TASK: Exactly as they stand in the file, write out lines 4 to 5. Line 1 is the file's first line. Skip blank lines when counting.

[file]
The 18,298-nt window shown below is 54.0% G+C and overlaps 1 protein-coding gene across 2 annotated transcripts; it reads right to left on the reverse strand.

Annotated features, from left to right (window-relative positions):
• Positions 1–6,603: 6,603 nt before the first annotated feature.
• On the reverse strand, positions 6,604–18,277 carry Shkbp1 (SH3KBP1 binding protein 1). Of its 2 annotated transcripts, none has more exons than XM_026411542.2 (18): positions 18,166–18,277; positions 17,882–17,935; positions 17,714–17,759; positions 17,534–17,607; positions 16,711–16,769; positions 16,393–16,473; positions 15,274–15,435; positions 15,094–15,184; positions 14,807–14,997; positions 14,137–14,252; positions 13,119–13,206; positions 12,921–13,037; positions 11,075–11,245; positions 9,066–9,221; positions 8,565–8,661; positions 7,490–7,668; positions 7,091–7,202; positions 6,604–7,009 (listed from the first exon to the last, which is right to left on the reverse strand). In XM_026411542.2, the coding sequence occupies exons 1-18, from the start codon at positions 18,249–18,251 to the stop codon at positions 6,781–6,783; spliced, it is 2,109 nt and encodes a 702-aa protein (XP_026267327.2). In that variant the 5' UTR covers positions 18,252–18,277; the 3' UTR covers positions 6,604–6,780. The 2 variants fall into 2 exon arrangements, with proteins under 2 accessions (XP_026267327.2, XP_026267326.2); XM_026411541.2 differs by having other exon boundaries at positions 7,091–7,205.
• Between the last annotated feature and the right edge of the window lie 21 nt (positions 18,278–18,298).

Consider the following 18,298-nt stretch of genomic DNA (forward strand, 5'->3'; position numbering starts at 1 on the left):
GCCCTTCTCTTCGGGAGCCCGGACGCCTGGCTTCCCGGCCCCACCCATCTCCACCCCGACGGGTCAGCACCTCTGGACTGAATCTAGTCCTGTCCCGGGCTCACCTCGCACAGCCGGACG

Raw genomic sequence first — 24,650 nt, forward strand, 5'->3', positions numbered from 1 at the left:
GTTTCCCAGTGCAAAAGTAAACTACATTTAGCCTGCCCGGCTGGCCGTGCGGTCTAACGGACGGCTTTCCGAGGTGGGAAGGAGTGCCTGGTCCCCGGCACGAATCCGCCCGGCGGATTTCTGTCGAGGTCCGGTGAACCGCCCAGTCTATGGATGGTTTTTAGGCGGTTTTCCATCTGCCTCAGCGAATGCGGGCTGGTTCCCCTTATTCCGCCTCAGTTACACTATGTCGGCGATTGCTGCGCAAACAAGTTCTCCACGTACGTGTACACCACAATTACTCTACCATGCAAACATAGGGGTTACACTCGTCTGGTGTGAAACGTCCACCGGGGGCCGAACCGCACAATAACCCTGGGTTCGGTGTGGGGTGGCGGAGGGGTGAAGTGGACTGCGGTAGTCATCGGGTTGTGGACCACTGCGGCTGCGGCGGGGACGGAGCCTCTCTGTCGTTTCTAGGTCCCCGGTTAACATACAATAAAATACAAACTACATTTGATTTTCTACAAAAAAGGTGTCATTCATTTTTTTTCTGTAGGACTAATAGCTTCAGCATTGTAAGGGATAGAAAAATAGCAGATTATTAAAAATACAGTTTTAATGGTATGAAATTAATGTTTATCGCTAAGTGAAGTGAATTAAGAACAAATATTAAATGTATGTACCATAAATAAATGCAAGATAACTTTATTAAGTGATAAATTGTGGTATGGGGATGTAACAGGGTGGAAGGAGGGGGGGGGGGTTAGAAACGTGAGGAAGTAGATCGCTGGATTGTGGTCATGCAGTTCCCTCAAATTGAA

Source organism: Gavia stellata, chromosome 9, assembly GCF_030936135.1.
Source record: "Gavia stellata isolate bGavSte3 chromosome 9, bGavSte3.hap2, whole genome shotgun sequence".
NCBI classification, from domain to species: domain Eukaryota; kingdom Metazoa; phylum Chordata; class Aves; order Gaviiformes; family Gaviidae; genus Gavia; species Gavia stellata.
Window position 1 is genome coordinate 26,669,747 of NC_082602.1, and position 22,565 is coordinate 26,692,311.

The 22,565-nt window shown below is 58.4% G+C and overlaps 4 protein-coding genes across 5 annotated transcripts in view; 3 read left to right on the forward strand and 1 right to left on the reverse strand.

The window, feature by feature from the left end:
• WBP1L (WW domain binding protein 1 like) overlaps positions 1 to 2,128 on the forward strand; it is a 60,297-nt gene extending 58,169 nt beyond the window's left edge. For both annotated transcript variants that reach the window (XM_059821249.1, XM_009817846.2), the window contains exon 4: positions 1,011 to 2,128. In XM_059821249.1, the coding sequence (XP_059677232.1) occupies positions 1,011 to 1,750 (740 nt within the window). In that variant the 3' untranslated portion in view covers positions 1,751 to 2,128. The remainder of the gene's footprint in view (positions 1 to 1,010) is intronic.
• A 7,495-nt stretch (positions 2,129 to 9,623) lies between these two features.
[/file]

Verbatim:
• On the reverse strand, positions 6,604–18,277 carry Shkbp1 (SH3KBP1 binding protein 1). Of its 2 annotated transcripts, none has more exons than XM_026411542.2 (18): positions 18,166–18,277; positions 17,882–17,935; positions 17,714–17,759; positions 17,534–17,607; positions 16,711–16,769; positions 16,393–16,473; positions 15,274–15,435; positions 15,094–15,184; positions 14,807–14,997; positions 14,137–14,252; positions 13,119–13,206; positions 12,921–13,037; positions 11,075–11,245; positions 9,066–9,221; positions 8,565–8,661; positions 7,490–7,668; positions 7,091–7,202; positions 6,604–7,009 (listed from the first exon to the last, which is right to left on the reverse strand). In XM_026411542.2, the coding sequence occupies exons 1-18, from the start codon at positions 18,249–18,251 to the stop codon at positions 6,781–6,783; spliced, it is 2,109 nt and encodes a 702-aa protein (XP_026267327.2). In that variant the 5' UTR covers positions 18,252–18,277; the 3' UTR covers positions 6,604–6,780. The 2 variants fall into 2 exon arrangements, with proteins under 2 accessions (XP_026267327.2, XP_026267326.2); XM_026411541.2 differs by having other exon boundaries at positions 7,091–7,205.
• Between the last annotated feature and the right edge of the window lie 21 nt (positions 18,278–18,298).